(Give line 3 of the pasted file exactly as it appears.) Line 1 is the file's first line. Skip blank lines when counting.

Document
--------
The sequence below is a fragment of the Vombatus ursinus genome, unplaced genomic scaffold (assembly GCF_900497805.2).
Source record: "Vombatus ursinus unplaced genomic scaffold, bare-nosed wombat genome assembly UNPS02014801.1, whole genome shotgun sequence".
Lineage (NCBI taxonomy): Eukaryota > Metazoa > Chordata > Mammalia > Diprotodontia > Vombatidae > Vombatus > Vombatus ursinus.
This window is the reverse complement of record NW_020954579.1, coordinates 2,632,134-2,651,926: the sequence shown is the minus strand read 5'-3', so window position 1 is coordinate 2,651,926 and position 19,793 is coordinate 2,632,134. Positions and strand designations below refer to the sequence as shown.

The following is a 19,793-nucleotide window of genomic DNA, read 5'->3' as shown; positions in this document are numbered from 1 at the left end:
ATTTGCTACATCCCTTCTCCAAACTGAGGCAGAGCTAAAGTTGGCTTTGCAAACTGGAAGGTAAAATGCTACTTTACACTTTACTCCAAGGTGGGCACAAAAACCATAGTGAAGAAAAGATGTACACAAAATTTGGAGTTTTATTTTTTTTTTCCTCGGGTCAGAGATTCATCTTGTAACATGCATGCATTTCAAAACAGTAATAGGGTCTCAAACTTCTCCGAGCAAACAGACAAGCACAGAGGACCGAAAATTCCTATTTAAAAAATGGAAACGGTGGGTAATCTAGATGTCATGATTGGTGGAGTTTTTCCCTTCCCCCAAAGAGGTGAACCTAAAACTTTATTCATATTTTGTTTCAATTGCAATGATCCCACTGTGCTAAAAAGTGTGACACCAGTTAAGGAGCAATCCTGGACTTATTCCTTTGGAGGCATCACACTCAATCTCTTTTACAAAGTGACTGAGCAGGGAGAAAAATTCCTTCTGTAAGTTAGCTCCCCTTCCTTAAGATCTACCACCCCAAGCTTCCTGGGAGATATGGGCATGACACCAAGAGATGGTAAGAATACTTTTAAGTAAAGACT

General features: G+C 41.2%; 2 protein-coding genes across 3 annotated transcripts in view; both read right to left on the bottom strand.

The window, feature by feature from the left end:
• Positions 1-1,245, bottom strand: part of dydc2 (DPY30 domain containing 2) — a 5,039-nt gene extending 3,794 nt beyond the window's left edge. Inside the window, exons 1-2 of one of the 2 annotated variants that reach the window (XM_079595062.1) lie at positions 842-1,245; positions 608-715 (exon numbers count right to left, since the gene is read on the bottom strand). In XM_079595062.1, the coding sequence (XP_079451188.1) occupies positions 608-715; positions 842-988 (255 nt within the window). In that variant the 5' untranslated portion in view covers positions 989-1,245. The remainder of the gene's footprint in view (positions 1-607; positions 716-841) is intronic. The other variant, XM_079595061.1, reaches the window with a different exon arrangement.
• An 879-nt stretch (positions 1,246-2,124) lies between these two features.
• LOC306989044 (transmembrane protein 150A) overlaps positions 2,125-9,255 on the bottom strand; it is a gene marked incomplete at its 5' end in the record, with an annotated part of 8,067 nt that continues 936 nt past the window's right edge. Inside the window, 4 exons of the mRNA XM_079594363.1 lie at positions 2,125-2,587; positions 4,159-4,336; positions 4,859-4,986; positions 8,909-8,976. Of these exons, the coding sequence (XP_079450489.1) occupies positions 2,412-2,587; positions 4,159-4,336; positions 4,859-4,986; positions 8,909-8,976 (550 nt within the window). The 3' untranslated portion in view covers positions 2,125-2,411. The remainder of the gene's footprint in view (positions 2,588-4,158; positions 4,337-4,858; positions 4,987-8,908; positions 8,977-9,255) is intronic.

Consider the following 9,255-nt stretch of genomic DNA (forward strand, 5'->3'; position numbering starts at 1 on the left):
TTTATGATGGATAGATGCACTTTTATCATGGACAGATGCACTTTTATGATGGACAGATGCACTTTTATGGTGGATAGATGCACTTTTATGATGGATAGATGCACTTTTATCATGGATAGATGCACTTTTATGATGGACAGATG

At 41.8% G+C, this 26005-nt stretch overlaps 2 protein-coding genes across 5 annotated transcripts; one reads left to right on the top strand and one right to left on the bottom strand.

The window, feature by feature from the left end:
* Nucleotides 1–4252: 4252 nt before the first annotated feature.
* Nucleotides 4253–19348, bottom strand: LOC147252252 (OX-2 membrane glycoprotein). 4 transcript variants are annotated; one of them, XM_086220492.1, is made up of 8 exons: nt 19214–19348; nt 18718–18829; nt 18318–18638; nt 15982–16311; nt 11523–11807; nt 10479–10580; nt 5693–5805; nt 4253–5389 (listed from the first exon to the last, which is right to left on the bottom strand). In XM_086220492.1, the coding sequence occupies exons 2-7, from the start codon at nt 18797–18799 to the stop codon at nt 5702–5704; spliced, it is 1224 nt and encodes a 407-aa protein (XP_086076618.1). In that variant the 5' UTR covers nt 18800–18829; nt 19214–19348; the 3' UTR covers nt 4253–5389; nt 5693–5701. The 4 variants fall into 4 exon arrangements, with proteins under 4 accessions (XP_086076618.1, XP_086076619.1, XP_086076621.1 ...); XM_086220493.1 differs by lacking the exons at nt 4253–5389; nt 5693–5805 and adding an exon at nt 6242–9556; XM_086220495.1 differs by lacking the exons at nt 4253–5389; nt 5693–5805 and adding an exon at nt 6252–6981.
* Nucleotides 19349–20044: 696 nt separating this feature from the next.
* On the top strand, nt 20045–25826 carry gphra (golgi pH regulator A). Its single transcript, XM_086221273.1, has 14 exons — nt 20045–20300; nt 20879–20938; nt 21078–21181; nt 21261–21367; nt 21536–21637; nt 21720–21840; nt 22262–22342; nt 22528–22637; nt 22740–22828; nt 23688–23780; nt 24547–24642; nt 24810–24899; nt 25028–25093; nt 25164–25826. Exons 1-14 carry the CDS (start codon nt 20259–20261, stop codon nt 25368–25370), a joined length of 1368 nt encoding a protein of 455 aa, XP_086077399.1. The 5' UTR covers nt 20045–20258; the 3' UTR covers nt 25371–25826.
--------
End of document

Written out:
Lineage (NCBI taxonomy): Eukaryota > Metazoa > Chordata > Mammalia > Diprotodontia > Vombatidae > Vombatus > Vombatus ursinus.